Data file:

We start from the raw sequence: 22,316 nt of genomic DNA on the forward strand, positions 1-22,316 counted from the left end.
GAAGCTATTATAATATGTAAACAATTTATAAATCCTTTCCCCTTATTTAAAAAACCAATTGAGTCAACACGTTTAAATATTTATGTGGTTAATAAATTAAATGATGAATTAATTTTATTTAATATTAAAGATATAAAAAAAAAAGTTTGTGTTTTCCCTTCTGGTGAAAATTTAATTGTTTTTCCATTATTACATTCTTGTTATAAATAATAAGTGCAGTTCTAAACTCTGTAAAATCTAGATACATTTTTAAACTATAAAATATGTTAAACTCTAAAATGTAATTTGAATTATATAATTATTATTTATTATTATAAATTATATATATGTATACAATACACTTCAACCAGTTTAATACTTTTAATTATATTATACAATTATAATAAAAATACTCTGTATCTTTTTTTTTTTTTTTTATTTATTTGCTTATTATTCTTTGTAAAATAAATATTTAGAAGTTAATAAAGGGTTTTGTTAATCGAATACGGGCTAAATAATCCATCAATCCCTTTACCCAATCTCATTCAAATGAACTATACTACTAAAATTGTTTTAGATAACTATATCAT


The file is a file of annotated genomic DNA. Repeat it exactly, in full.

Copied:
We start from the raw sequence: 22,316 nt of genomic DNA on the forward strand, positions 1-22,316 counted from the left end.
GAAGCTATTATAATATGTAAACAATTTATAAATCCTTTCCCCTTATTTAAAAAACCAATTGAGTCAACACGTTTAAATATTTATGTGGTTAATAAATTAAATGATGAATTAATTTTATTTAATATTAAAGATATAAAAAAAAAAGTTTGTGTTTTCCCTTCTGGTGAAAATTTAATTGTTTTTCCATTATTACATTCTTGTTATAAATAATAAGTGCAGTTCTAAACTCTGTAAAATCTAGATACATTTTTAAACTATAAAATATGTTAAACTCTAAAATGTAATTTGAATTATATAATTATTATTTATTATTATAAATTATATATATGTATACAATACACTTCAACCAGTTTAATACTTTTAATTATATTATACAATTATAATAAAAATACTCTGTATCTTTTTTTTTTTTTTTTATTTATTTGCTTATTATTCTTTGTAAAATAAATATTTAGAAGTTAATAAAGGGTTTTGTTAATCGAATACGGGCTAAATAATCCATCAATCCCTTTACCCAATCTCATTCAAATGAACTATACTACTAAAATTGTTTTAGATAACTATATCAT